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  • The data is positive and i agree with you guys – when the spending cuts kick in with the tax rises and hopefully interest rate rises… we should see a more steep decline in property prices… i suspect that inflation will take most of the losses for these people – but the mentality that property is ‘your pension’ must go too… it just seems to be lingering like a bad smell…

    This constant talk of recovery – sell in a few years when things are back up just seems crazy but everyone seems to believe it!

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  • phdinbubbles says:

    @rnr
    It’s nothing fancy. The last Nationwide figure of £161183 is 5.25% less than the June 2010 peak of £170111.

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  • There doesn’t seem to be a buying frenzy in Dundee. Just heard that a friend of a friend who is trying to sell her deceased mum’s property has only had two viewings since she put it on sale last August. Yet it’s apparently a nice little place in a popular location, really handy for the huge main teaching hospital. The first viewer put in an offer which was refused as being ‘cheeky’ and ‘trying to rip us off’ ie maybe it was realistic! She says well it’s not costing us anything to hold on to it so we’ll just wait until things improve. Multiply that attitude over the country and you get the picture..

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  • There’s no buying frenzy round here either. Work colleague is due to retire and relocate to be closer to kids. Has his house on the same as he bought it for in ’06. Not a single viewing in four months.

    Anyone else notice the line in the report about record numbers of new instructions – pent-up supply then!

    @12 PHD – Are we closer to prices at the start of the DCB or to the peak of the DCB? How much more drops do we need to be lower than the previous trough?

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  • phdinbubbles says:

    @a saver
    Is she not paying council tax on the house and is she not maintaining and insuring it? Holding on to a house until the market picks up has certainly been a dominant attitude for the last couple of years, but it’s sureley a logical paradox (If we all refuse to sell our houses then we can all sell them at a higher price!)? What happens when the growing numbers of deferred sellers decide they want to try and sell? What happens when someone else in the street decides to sell at 25% less than peak (not unrealistic, given that the vast majority of homeowners have little or no mortgage debt) because they’re not that greedy?

    Or can the low volumes go on forever? Will people put up with low yields and small losses forever? They probably will if they’re british and it’s a house (I’ve got more houses than you, etc).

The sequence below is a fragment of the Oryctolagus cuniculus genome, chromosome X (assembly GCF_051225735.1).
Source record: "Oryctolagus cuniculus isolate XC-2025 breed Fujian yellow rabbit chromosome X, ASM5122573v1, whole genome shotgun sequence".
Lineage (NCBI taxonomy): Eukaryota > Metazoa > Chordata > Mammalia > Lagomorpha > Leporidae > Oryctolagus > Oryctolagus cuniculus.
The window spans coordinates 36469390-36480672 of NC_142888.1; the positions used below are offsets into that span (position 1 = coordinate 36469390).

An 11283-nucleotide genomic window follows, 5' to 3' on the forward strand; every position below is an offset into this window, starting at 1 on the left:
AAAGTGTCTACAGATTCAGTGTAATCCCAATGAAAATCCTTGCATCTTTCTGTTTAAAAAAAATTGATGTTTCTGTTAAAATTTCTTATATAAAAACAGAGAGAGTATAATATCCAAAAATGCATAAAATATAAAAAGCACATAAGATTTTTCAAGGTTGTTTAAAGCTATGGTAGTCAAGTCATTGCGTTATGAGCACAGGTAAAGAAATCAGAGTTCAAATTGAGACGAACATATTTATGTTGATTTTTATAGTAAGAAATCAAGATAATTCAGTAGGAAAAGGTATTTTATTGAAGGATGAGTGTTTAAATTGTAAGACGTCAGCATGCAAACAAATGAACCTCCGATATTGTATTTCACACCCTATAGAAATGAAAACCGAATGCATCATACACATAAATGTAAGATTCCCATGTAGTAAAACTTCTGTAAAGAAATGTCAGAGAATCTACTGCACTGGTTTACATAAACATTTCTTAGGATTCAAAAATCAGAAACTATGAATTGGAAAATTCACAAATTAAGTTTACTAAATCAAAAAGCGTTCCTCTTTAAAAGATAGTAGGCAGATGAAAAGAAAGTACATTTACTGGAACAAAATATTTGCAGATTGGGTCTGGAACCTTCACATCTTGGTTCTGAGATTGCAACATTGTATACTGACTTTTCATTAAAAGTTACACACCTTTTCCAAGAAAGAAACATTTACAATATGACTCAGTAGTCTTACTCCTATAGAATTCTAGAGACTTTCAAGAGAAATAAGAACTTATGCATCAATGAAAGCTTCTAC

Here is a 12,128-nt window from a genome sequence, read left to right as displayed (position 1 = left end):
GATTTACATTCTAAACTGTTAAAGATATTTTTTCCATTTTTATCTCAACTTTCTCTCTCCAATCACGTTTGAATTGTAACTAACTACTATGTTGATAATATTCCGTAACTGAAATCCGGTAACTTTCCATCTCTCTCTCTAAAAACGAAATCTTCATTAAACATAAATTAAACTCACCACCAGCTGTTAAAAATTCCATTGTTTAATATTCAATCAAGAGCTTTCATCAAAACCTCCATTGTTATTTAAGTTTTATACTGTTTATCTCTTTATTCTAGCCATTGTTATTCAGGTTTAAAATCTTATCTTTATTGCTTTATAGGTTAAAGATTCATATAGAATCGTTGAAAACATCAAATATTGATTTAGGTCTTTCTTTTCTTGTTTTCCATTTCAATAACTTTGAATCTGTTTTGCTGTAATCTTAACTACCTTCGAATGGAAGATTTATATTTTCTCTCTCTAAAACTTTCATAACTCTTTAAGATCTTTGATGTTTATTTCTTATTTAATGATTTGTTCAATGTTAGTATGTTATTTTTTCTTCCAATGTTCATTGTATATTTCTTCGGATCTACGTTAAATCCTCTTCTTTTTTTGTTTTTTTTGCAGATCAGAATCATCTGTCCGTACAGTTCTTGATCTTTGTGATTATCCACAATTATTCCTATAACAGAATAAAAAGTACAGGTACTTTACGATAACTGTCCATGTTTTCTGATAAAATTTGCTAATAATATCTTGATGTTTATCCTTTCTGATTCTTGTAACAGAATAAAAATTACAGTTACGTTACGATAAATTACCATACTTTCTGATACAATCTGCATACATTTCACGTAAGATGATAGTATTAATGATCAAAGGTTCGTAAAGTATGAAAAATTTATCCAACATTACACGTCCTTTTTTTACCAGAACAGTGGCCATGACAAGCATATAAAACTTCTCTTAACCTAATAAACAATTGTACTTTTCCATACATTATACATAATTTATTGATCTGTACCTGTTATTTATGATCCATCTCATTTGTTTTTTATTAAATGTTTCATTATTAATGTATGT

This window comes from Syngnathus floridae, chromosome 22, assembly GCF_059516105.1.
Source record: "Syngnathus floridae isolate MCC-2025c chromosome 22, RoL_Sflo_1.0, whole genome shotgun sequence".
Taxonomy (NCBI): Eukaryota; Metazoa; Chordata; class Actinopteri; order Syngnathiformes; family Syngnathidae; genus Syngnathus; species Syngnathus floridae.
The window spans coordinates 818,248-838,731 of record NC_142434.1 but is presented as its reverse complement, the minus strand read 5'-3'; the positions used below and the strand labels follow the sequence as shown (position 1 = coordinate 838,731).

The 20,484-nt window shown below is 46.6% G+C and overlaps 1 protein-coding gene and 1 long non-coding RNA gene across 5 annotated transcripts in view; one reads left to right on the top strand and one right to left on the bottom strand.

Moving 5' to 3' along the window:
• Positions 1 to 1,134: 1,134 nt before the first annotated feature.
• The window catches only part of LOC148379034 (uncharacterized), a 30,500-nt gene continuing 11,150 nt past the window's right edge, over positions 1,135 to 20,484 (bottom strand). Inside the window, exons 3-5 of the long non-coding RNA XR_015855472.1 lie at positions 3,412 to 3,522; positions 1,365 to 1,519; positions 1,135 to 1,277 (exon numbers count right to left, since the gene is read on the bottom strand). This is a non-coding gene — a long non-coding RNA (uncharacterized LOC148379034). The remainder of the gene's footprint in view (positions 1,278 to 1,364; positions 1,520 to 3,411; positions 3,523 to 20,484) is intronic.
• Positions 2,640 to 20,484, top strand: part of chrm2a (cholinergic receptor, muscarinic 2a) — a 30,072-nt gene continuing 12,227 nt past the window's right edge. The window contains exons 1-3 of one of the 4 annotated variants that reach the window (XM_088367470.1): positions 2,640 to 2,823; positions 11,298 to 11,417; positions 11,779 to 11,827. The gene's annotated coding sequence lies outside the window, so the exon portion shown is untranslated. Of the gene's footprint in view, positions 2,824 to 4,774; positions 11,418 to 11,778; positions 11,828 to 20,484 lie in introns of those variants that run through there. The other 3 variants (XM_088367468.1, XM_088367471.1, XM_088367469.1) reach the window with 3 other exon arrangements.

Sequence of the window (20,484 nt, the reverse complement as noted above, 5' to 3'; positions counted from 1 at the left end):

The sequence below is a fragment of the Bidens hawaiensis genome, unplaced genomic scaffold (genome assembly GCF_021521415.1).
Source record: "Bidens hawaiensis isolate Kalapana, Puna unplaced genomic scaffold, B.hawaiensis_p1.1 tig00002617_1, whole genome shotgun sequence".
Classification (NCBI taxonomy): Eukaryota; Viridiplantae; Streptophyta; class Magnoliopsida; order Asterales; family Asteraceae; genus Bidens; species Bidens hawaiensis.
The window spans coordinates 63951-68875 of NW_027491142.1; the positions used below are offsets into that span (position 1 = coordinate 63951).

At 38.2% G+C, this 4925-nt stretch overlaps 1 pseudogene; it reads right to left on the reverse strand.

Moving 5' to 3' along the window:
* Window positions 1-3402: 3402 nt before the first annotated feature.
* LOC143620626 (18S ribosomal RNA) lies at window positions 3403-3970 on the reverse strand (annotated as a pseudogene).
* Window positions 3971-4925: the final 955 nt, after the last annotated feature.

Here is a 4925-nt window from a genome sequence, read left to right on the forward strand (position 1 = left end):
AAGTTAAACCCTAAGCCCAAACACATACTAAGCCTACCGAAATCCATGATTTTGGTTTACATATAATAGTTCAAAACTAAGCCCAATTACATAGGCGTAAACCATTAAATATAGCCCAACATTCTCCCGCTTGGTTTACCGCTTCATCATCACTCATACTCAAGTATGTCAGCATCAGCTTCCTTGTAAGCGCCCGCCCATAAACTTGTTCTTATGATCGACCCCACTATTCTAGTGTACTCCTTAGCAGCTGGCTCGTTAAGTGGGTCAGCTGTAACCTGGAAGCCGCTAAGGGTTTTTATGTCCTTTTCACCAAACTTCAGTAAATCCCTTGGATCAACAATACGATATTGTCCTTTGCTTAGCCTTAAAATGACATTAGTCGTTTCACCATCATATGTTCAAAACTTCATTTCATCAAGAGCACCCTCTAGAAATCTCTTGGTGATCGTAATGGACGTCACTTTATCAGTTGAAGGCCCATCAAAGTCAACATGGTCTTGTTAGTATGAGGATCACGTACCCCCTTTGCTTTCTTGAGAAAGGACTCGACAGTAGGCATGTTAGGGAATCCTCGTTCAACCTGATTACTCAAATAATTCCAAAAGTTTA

@rnr
    The Nationwide’s got another 8.35% to fall from it’s current level before it’s back down to the previous trough. Still some way to go before kitty’s given a death certificate.

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  • mark wadsworth says:

    RNR, Nationwide average before DCB was £147,000 in February 2009 (see here, the DCB took us up to £170,000 by June 2010, and since then prices have been going down again, so we are still about ten per cent above previous low (and only about five per cent below the peak of the DCB).

    My G-d, it’s like watching paint dry. Except a lot slower.

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  • phd @15, council tax is not an issue, the would be seller mentioned that the house is empty hence no (or v little?) council tax.
    I for one would like to see an end to this climate of making it so easy to hang on to an empty house (although the mortgage was paid off years ago so there’s no low-interest mortgage to pay in this case) and the still-widespread attitude that you’ll make tens of thousands more if you just wait a bit as the market should always go up. Actually if IRs were in a decent place you might think twice about having an asset worth say 160k sitting doing nothing and requiring some upkeep as you’d be foregoing 8K a year gross at 5%.

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  • phdinbubbles says:

    @a saver
    As far as I’m aware, council tax is normally exempt for the first six months of a house being empty (if she put it up for sale in August, then that’s over 6 months ago), but there may be a slight discount (can be up to 50%, but I think this is rare) if it is still empty after the 6 months or a further six months exemption if the house is intended to be let but uninhabitable due to work in progress.

    Any rise in IRs would certainly help the difference between the meagre yields on property and safer places (with less hassle) to stick the cash.

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  • House prices are dropping here in Dorset > F>A>S>T……….more than these figures show.

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  • @PHD / MW – How do the DCB stats compare using the other common indices? The Nationwide trough of 147K seems to have been a one-month phenomenon.

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  • phdinbubbles says:

    @rnr
    Halifax needs to fall 3.4% and LR 6.4% to get back to their troughs. The troughs were all a bit different (as well as what they’ve done since):

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  • mark wadsworth says:

    @ PhD and A Saver, now, if only we could think of a tax or levy which would discourage people from leaving homes vacant for long periods of time… hmmm.